JPMorgan Warns Customers: Prepare to Pay for Checking Accounts

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The head of America’s biggest retail bank has a warning for its 86 million customers: Prepare to pay for your bank accounts.

Marianne Lake runs Chase Bank, the sprawling franchise inside JPMorgan Chase that is the country’s biggest bank for consumers and one of its biggest credit-card issuers. Lake is warning that new rules that would cap overdraft and late fees will make everyday banking significantly more expensive for all Americans. 

Lake said Chase is planning to pass on the costs of higher regulation and charge customers for a number of now-free services, including checking accounts and wealth-management tools, if the rules become law in their current form. She expects her peers in the industry will follow suit.

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“The changes will be broad, sweeping and significant,” Lake said. “The people who will be most impacted are the ones who can least afford to be, and access to credit will be harder to get.” 

This isn’t the first time banks have said they would pass on higher costs to consumers when regulators have attempted to cap their fees. In 2010, after the post-financial crisis overhaul of bank regulations, lenders warned that they would levy fees on debit cards because of a cap on some card charges—but few ended up doing so because consumers threatened to move their business. Some consumer advocates say this time is no different. 

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“The banks say that their only option is to pass on their costs to customers, but that’s not true,” said Dennis Kelleher, president of Better Markets, an economics think tank that is in favor of the proposed bank regulations. “Yet again, banks are dressing up their attempts to maximize their own profit under the guise of what’s good or bad for customers.” 

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Banks are saying this time could be different because of the scale of new financial regulations coming out of Washington. Agencies such as the Consumer Financial Protection Bureau are proposing an $8 cap on credit-card late payment fees and a $3 cap for overdrafting bank accounts. They are also planning to further limit debit-card fees and how much they can charge to software companies like Venmo and CashApp for accessing and using their customers’ data. On top of that, new bank capital rules would make it harder for banks to lend by requiring them to hold more reserves against mortgages and credit-card loans.

It is possible some of the rules could be watered down, or not become law at all, if Donald Trump takes the White House in November. But as the landscape looks right now, Lake said many of the types of basic services that Chase customers have become accustomed to—including free checking accounts, credit score trackers, and financial planning tools—won’t likely be free anymore.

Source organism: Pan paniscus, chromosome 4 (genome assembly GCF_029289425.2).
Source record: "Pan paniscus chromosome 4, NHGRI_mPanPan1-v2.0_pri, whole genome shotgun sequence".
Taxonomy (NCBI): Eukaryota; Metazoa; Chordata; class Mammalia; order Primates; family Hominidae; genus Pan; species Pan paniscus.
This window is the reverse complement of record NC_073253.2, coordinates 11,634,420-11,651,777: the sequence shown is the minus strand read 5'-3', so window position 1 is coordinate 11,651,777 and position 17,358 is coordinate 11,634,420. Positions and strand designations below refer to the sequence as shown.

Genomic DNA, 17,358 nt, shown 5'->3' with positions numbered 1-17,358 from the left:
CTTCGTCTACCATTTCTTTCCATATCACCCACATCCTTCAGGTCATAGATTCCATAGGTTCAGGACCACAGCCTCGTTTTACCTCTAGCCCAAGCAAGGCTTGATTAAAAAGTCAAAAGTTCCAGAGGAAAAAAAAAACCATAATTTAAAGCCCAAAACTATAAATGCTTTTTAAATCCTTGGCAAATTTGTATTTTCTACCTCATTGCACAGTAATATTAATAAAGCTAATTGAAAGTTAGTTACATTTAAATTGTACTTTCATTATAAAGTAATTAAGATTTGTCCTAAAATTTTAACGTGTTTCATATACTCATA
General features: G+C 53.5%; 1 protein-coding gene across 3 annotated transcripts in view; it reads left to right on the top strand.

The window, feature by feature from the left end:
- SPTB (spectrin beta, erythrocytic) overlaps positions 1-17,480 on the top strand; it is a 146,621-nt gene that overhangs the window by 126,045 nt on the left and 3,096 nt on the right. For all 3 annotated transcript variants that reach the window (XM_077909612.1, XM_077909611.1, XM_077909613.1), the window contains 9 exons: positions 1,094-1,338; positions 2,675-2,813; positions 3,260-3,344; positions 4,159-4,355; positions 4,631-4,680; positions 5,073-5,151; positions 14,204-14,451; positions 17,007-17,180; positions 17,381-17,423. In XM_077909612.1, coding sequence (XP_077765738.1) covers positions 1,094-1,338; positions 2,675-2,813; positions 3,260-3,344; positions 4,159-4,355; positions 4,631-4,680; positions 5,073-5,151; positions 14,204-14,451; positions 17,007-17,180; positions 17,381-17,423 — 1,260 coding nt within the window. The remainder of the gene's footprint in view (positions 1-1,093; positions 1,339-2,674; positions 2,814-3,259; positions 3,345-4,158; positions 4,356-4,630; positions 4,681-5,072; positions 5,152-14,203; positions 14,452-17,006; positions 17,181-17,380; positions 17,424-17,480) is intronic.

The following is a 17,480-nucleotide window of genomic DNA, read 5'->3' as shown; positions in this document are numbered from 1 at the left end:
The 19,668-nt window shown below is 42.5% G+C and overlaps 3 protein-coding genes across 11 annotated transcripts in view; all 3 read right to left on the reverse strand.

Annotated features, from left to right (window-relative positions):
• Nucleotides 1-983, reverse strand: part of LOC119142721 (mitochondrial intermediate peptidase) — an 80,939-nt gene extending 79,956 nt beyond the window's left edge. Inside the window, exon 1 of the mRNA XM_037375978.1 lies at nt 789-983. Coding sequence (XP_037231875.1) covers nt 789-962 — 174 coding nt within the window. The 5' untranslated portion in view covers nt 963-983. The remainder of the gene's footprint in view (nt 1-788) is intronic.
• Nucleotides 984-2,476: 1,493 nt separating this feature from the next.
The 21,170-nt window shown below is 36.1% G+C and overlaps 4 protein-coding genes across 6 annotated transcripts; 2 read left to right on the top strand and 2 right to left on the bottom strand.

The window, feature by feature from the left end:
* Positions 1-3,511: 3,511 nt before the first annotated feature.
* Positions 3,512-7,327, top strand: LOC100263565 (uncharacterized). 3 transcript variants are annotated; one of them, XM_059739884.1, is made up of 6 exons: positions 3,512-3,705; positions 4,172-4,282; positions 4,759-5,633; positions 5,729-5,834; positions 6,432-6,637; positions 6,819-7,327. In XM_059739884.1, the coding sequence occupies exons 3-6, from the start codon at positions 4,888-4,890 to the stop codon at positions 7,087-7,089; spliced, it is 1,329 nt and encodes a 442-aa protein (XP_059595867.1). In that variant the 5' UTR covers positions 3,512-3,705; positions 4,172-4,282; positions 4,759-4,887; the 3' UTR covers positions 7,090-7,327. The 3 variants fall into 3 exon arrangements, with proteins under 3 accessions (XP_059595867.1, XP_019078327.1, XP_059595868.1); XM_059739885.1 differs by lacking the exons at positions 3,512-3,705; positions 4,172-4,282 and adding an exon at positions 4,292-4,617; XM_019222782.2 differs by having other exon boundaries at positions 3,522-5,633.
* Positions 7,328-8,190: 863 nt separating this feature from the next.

Long considered one of two front-runners to succeed Jamie Dimon as chief executive when he retires, Lake has worked in many parts of JPMorgan Chase. She served as chief financial officer between 2013 and 2019, and controller for its investment bank between 2007 and 2009. 

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She said she has seen how regulation of debit card swipe fees has made some banking services more expensive for customers, and she expects that to happen again. 

“It is not practical for many of the services to be free if we won’t be able to draw from those profit pools,” Lake said.

Banks across the board have launched a number of appeals and taken the government to court to stop the raft of forthcoming rules. Most of the lawsuits have been filed in the Northern District of Texas, a favorite jurisdiction of institutions trying to stop rules and regulations promulgated by the Biden administration. 

The rule capping credit card late fees was passed by the CFPB in March, but then a coalition of bank industry groups sued to stop it before it could become law. The law is pending appeal before a judge. Trade organizations representing large banks also sued to prevent changes to the Community Reinvestment Act, which requires banks to offer their services to low-income and historically disadvantaged communities. 

Even though the credit card late fee cap hasn’t become law yet, some credit-card companies are ready to pass on costs to customers. Chase has sketched out plans to ratchet up interest rates and take a more conservative approach to underwriting credit-card loans, according to an investor presentation. 

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In the long run, big banks such as Chase might actually stand to be the winners if the rules out of Washington are passed. 

“Any change in regulations that would cap fees will create opportunities for institutions that are highly efficient,” said Dan Goerlich, a consulting partner at PricewaterhouseCoopers who advises bank clients. “Big banks can make up for a dent in consumer banking revenues with profit from their wealth management and investment banking arms. Smaller and regional banks will struggle to make up for that.”

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But he warned that it might not be so easy for banks to pass on costs, either.

The highly competitive environment for retail deposits means that banks might wind up needing to keep services free, no matter what the final rules end up looking like. 

“Most customers can access retail banking easily and seamlessly today,” Goerlich said. “It might be disadvantageous to keep services at zero cost, but banks’ hands could be forced by other competitors who will offer customers low-cost services.”

Write to Alexander Saeedy at [email protected]

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